Week 10

IPV or intimate partner violence is a public health concern that effects more women than you would think.  It is very important that we as a society have an understanding of the nature and causes of IPV in order to direct our efforts at its prevention. Efforts have been put forth on these fronts, but largely they focus on white women, leaving out black women and women of other ethnicities. For this reason, the authors of our reading focus specifically on African American IPV and the factors contributing to it.

The observance of IPV within the African American community first began with the National Family Violence Survey in 1975. This found that African American men were much more likely to report being perpetrators of IPV and African American women were more likely of reporting being victims of IPV than their white counterparts. In fact, according to the NFVS, black women were 1.23 times more likely to experience minor IPV than white women. The problem with this measure though is that there seems to be an outside factor affecting IPV prevalence. When socioeconomic status is accounted for, rates of IPV in black and white populations seem to be equal. Rather than seeing the disparity in the numbers as race based, it should be looked at as class based; class is a stronger indicator of IPV than race.  In the U.S. class and race are inextricably linked, where 11% of those in persistent poverty are white women and 25% of them are black women. There are some theories on why rates are higher in African American communities.

The feminist political theory posits that the patriarchal society we live in teaches men that they are superior and this dominance is the largest contributor to abuse. It has been argued that this cant be generalized easily to African American men. The way that race as inherently shaped their lives in the U.S. context has not availed them the same dominance complex that white men have. On the other hand, masculinity in the traditional context involves power and wealth. Those African American men that have been hindered by racism and classism may be forced to hyper-masculinity somewhat as a coping strategy. The impact of macro-structural forces is important. researchers have argued that rates of IPV are higher in black communities because there is a higher proportion of black people living in extreme poverty in the U.S. than other races and ethnicities. Not to be ignored are the impacts of stereotypes. There has been a long living stereotype of the “black superwoman”. While there are positive aspects of this stereotype (strength, resilience) It is harming because in our patriarchal society it enforces the notion that black women are too wild or something to be tamed. Stereotypes can be extended to mass media as well. Many portrayals of black women are derogatory, dehumanizing, and hyper-sexual.  These stereotypes can further be internalized by women and men alike and contribute to IPV.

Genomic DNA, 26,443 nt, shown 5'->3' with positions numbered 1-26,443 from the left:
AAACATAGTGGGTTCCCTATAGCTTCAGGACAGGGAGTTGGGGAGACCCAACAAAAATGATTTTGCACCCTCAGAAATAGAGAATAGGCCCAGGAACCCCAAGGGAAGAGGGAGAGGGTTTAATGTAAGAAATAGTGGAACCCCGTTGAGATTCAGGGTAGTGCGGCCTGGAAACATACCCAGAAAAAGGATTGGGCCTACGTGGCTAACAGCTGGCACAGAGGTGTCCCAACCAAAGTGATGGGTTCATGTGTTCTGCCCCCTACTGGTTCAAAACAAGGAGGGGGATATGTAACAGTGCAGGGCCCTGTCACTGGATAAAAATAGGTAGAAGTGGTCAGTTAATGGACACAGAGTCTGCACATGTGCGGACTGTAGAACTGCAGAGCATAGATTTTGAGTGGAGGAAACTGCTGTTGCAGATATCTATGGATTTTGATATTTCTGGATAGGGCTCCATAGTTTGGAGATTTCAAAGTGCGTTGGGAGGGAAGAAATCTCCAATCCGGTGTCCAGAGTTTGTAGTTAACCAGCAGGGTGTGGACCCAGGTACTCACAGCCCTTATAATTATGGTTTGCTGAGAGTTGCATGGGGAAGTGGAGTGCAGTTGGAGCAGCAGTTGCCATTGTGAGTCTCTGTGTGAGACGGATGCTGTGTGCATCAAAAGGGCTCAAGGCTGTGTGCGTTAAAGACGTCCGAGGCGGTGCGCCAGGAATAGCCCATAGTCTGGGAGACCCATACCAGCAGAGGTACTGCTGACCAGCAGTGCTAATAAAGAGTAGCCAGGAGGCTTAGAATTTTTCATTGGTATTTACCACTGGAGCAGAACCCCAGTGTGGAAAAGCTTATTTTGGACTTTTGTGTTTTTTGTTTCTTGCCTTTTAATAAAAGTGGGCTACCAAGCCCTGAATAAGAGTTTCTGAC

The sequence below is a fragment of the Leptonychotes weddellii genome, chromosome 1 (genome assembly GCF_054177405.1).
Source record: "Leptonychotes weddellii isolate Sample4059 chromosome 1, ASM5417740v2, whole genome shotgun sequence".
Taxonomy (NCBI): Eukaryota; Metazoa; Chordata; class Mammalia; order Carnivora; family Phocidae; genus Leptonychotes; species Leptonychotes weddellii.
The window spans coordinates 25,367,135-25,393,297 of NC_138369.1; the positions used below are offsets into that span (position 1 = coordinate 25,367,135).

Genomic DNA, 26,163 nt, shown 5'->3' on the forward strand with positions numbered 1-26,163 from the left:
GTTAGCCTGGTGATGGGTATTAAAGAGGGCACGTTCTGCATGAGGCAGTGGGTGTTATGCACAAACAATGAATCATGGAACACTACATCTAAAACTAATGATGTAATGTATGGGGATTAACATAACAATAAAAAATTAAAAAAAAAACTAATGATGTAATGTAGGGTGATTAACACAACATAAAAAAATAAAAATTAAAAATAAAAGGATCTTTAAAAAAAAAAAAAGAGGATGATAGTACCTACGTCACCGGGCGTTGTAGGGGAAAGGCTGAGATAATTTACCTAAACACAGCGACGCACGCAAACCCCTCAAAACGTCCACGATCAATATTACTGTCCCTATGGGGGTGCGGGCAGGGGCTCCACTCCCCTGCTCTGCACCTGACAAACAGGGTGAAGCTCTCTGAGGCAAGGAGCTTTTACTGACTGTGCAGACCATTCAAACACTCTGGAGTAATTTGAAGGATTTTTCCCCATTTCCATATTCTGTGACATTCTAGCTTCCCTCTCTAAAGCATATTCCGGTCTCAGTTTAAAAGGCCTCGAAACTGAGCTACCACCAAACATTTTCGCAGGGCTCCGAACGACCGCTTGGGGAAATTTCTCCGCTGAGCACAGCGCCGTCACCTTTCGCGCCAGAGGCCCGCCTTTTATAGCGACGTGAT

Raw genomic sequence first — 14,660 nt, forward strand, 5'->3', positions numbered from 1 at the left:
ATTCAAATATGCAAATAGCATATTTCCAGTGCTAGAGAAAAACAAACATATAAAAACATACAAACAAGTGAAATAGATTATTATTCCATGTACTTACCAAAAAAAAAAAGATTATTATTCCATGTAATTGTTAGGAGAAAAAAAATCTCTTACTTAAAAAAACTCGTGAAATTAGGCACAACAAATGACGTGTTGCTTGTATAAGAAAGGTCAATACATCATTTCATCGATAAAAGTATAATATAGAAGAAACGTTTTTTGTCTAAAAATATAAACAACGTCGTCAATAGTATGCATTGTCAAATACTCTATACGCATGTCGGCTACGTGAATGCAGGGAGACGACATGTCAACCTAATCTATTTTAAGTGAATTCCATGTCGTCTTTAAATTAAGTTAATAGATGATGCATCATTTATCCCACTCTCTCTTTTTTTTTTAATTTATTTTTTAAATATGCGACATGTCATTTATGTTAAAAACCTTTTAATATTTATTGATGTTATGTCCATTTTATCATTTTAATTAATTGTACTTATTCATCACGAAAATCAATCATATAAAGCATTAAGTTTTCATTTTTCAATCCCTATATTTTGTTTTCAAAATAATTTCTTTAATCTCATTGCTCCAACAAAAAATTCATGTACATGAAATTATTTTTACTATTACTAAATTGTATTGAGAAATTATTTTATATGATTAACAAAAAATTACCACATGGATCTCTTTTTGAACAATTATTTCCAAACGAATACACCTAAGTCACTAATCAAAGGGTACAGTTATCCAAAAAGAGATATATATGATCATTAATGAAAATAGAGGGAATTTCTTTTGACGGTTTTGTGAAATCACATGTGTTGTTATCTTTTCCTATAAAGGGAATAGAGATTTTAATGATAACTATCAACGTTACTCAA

Interventions are important for IPV survivors as there is a host of mental effects of being a IPV survivor. Unfortunately there are some disparities across racial lines with use of interventions. Obviously social class is again going to have a large impact on the disparities. According to a testimonial of one black woman who was part of a study, in the city she lived, it seemed as though they would always send the black women who were survivors of IPV to the shelter downtown, unlike the white women. The quality of the shelters differed greatly. This could be a large reason why black women tend to forgo the shelter services more often than white women. The real problem here is the stress from racism that black women have to deal with on top of the stress from being and IPV survivor.


Elijah Thompson

One thought on “Week 10”

  1. Good job.

    You stated: The real problem here is the stress from racism that black women have to deal with on top of the stress from being and IPV survivor.


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